“What about the lake?” Monica asked.
“It doesn’t look any different.”
He heard her sigh. Looking back, he saw her sitting with her hands in her lap, watching him. “So what do we do now?” she asked, and Greg was relieved to hear her voice had raised an octave or two.
“I don’t know,” he answered. “Do you want to leave?”
She didn’t even hesitate. “No, we can’t just leave. We need to get help, call the police or something.”
That was more like it—the practical response. She was in control again, and that made him feel less jittery, too. He thought she was getting ahead of herself, though—they still didn’t know what the hell had happened at the lake. It probably was a good idea to inform the police anyway, but before they did he wanted to know exactly what they were informing them of. Greg said, “Before we call the police I think we should make sure we’re not panicking over nothing. How about I give the pub a ring? The number’s bound to be in the book. I’ll call them, and see if they answer.”
“And if they don’t?” she asked.
“Then I’ll call the police. And we’ll get out of here.”
She nodded, and with his eyes now adjusted to the lack of light he saw she’d actually managed a thin smile. Greg went to sit with his wife but she wrapped her arms around his waist and hugged him tightly before he could. Greg ruffled her hair, and when she let go he went to the small phone on the desk in front of the stairs, next to the telly. He found the phone book in the bottom drawer and started leafing through it, squinted to look for the pub. Now that he was sure they were safe and actually had a plan Greg could think more clearly. They’d overreacted, simple as that, but perfectly understandable given that they’d had a panicked crowd rushing at them. As to what caused said crowd to panic Greg could only guess, but he was pretty sure good old fashioned superstition had played a part. He held the phone book up close, carefully scanning each page.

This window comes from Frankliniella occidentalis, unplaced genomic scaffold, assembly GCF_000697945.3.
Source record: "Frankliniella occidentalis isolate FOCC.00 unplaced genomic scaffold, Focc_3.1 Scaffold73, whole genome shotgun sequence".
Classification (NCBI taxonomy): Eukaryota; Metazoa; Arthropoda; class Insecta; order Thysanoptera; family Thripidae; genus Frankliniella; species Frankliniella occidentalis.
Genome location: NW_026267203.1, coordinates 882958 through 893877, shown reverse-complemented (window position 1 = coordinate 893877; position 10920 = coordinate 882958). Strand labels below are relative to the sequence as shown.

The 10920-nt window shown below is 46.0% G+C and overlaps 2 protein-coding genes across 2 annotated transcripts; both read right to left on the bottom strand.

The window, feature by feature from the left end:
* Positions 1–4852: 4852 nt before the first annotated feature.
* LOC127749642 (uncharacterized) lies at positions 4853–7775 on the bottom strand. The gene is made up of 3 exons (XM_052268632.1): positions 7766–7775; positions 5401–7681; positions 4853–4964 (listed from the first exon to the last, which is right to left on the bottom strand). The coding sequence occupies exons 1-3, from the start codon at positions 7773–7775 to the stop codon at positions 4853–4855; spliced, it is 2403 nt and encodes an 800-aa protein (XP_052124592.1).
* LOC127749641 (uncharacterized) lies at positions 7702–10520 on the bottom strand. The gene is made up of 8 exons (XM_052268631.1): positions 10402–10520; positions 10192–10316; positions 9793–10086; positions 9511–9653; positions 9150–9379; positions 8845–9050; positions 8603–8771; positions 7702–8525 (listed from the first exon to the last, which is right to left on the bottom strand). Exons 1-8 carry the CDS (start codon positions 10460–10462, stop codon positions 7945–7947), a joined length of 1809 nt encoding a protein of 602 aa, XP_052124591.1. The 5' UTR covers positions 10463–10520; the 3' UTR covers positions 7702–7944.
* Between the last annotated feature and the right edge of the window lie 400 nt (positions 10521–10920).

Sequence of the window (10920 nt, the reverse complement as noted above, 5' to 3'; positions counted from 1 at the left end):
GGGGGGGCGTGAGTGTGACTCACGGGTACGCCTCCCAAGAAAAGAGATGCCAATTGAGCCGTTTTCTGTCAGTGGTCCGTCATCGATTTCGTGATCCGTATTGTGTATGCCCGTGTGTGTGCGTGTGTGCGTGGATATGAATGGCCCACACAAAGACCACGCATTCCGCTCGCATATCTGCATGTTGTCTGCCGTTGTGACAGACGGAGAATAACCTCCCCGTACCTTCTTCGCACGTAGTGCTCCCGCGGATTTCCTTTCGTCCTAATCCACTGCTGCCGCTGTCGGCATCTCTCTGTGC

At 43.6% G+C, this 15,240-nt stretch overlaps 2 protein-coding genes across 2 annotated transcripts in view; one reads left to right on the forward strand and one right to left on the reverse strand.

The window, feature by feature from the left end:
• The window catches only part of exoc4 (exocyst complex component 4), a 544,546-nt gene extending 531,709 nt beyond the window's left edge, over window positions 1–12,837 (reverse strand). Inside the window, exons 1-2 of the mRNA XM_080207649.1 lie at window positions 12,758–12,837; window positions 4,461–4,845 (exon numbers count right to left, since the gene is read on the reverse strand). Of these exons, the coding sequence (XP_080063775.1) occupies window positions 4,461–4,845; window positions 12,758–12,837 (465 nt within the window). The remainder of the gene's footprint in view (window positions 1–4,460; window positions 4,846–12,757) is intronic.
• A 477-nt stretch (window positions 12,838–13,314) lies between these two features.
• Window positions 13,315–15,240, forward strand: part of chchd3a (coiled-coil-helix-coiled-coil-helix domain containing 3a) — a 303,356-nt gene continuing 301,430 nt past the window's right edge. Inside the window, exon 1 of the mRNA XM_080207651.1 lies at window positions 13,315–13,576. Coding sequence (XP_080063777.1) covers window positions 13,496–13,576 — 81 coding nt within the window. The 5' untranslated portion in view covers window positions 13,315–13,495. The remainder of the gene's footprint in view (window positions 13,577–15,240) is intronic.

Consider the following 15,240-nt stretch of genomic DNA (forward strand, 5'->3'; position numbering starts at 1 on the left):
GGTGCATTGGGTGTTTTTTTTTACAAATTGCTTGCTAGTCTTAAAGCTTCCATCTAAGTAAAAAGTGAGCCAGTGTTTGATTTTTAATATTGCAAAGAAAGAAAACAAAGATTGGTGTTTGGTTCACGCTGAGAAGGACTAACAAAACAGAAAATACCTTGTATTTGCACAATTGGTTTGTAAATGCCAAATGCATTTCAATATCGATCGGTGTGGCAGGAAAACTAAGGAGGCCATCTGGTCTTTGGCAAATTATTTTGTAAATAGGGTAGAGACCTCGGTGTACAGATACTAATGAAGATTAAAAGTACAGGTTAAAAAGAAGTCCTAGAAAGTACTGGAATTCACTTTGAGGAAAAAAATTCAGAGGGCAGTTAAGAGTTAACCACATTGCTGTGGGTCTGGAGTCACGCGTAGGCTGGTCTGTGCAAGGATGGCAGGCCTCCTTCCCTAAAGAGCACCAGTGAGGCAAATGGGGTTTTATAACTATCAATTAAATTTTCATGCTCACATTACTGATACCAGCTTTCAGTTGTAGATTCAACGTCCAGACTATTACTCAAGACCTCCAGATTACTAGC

Softly, Monica said, “Greg.”
He glanced over his shoulder and saw that she was now standing by the window where he’d been a moment ago, looking down towards the lake. Leaving the phone book on the desk, Greg went over to join her. “What is . . ?”
Greg spotted what she was looking at straight away, though what it was he couldn’t tell. He saw streaks of briefly exposed moonlight reflected in dark metallic undulations radiating from the woods around the lake, and his first thought was that he was looking at a tidal wave. But even as he dismissed that as impossible he realized that what he thought was one continuous object was in fact a series of smaller objects loping up the hill towards the village. Towards the cottage. Greg felt a stinging coldness flowing through his chest and out into his arms.
Quietly, he said, “We’re getting out of here, now!”
He grabbed Monica by the shoulder and steered her toward the patio doors, formulating his plan as he went. There was no time to pack, to worry about anyone else or even wonder what the hell was going on, they were just going to run outside, jump in the car and get the hell out of—
“Shit!” Greg cursed, remembering. “The car keys!” He’d put them in the draw of the telephone desk. Leaving Monica where she was he strode back around the sofa to the desk and yanked the drawer open with enough force that the keys slid to the front with a clink. Greg snatched them up, and as he did he noticed a strangely familiar sound, a deep resonating that seemed the echo intensely in his ears, and leaving the desk he was about to pass the window again when a momentary parting of cloud cover outside cast a looming shadow onto the floor through it. It was there and gone in a heartbeat, but that was long enough for Greg to understand that whatever had caused it had to be huge—and right outside the window.